Political parties have existing mechanisms to conduct election campaigns. Was it a big challenge for Eddelu Karnataka to build such a system and campaign effectively?
Of course, Eddelu Karnataka worked among the people of Karnataka by overcoming many challenges, both expected and not. The 224 assembly constituencies were divided into 10 regional areas for the effective functioning of the group and the responsibility for it was assigned to each prominent person. I used to handle social media along with ten volunteers. We were able to deliver social media posters directly to one and a half lakh people and from them to many others. But compared to the work of the BJP’s IT cell, it was a very small number. Apart from that we also disseminated audio materials and short videos of two minutes duration. It presented political issues simply and attractively.
Every election campaign needs a specific strategy that is influenced by the political climate it’s set in. And for a local election, winning supporters is largely about winning over the community of voters. Could you also develop such campaign strategies like regular political parties used to form?
Some assembly constituencies were certain that the BJP would win no matter what we did. Similarly, there were constituencies where the opposition parties were certain to win. We have excluded such constituencies and selected some critical constituencies that were won by the BJP in the last election by a small majority. We took a look at how they achieved that success. In 2018, it was seen that the voting percentage was less in the constituencies won by the BJP.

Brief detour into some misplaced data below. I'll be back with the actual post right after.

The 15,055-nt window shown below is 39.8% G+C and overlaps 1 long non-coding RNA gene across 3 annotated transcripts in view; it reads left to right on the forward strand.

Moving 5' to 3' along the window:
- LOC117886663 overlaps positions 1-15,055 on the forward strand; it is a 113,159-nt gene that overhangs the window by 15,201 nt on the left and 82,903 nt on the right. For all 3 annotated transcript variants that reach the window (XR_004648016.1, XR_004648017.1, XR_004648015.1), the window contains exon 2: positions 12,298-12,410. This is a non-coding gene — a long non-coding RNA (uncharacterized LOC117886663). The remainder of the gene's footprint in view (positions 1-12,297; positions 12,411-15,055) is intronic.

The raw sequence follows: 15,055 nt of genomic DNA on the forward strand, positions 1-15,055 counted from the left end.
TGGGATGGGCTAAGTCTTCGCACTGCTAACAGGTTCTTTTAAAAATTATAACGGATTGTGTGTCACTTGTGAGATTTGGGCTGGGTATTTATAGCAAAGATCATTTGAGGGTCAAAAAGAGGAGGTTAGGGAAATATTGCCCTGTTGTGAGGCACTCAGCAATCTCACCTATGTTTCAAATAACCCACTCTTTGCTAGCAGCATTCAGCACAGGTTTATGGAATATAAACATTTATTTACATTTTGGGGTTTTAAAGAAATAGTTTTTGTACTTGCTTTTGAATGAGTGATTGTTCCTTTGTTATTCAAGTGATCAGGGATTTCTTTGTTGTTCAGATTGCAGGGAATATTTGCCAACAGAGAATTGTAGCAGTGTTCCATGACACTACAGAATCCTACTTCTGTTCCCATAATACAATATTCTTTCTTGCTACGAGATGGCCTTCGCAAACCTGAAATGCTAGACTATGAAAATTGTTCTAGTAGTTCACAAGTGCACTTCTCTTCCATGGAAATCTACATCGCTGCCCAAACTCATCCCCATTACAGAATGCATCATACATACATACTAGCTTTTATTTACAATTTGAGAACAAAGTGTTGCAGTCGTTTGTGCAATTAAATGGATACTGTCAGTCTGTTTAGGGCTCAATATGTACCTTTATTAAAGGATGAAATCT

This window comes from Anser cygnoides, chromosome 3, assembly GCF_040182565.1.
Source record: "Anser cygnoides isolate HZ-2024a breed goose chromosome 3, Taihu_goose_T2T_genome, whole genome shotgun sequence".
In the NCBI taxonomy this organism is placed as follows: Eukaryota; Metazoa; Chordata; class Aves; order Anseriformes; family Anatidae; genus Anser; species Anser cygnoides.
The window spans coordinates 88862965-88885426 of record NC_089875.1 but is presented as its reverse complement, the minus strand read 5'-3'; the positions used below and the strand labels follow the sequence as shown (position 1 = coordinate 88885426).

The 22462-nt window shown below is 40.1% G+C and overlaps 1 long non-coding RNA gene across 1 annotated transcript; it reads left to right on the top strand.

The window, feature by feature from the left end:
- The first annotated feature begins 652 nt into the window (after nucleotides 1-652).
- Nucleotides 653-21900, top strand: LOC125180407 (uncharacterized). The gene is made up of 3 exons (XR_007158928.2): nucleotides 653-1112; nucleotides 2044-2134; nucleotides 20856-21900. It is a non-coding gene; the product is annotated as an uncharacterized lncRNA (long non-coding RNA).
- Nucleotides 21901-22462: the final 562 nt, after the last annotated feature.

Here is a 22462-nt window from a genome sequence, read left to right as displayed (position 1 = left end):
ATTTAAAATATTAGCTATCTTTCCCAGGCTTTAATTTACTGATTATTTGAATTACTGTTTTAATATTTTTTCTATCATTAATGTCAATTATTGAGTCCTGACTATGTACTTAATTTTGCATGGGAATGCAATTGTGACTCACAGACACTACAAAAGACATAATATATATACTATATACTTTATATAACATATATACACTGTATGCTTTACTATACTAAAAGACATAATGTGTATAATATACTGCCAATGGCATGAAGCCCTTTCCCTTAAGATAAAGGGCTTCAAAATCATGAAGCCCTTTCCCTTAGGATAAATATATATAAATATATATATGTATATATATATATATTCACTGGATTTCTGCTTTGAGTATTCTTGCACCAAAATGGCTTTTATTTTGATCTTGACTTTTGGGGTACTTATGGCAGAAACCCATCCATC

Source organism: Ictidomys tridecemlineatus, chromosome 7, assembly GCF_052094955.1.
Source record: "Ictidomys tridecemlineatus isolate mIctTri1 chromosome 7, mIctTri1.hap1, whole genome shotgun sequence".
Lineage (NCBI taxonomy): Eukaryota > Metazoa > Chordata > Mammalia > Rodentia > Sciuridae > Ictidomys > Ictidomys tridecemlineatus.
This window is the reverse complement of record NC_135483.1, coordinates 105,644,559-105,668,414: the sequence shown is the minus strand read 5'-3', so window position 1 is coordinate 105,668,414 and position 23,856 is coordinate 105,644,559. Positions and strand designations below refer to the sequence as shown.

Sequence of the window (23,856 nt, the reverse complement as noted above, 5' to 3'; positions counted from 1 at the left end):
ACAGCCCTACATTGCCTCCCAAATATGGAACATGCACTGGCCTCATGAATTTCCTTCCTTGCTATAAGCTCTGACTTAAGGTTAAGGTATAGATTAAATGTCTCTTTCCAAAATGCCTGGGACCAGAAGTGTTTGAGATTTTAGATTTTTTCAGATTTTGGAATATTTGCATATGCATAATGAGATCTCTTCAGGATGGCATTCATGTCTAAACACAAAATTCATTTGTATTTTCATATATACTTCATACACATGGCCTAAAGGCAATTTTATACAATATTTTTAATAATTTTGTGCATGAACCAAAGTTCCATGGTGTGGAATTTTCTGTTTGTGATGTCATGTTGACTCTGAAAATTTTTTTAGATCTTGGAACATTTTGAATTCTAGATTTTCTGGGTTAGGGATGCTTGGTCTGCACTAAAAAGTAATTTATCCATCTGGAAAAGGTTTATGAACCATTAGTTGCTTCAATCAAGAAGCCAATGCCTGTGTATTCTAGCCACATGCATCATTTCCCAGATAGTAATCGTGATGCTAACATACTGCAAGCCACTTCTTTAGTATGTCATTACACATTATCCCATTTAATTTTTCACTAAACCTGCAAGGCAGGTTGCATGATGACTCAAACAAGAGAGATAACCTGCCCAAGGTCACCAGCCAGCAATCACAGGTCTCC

In our analysis, we understood that the Muslim community voted less. There were many reasons for that. It was because some women were reluctant to show their finger to be inked while voting, sometimes because they didn’t like to show their face by changing the burqa. To overcome this problem we met and talked with Muslim Mullahs. We requested them to ensure community participation in the elections. Otherwise, we warned that it would lead to major disasters. Also met and talked to a big community leader. Our volunteers also have worked hard in such constituencies.
We had a committee called the Political Negotiation Committee. BJP and Congress had a practice of fielding candidates just to split votes. There were 29 such candidates this time. We met them in person and managed to dissuade 22 people from contesting the elections which was a big setback for the BJP.
What were the main challenges faced by Eddelu Karnataka?
Eddelu Karnataka has mobilized around 112 organizations and the ideologies of many of these progressive movements are very different. There are various factions within the groups that divide the anti-BJP forces into many. Although they are all against the BJP, it is very difficult to bring them together under one roof. But the Sangh Parivar does not have to face this problem in a big way. Their people follow instructions without thinking, therefore, there are a few different opinions among them. Another problem is that many civil society members are egotistical. Many of them think they know everything, but the reality is not like that. It seems that many people are not clear about basic issues like globalization, the caste system, and Hindutva politics. Along with that, the middle class is always scrambling to acquire more comforts so it is not easy to bring them to social work.
A parallel media called Eedina (Today) was also working as a part of Eddelu Karnataka. What was the inspiration for such an intervention?
On the occasion of the farmers’ strike in Delhi, the agitators had kept the mainstream media away from the scene of the strike and started an alternate media. The Twitter account Tractor to Twitter (@Tractor2twitr) was one such intervention. Engineering students from different parts of Punjab and Haryana contributed immensely to it. They published a tabloid-sized newspaper, Trolley Times, to bring real information to about five lakh people. Realizing its potential, we also decided to start a parallel media(eedina.com). So a few of our friends started a YouTube channel called Eedina (https://www.youtube.com/@eedinanews/videos). We requested the youth to watch and spread it and it was a huge success. Now it is the most popular alternate media in Karnataka.
Why is it that the Congress party, which has been in power for a long time and has a wealth of experience, is not able to carry out a very constructive political activity in the way that Karnataka has envisioned and implemented?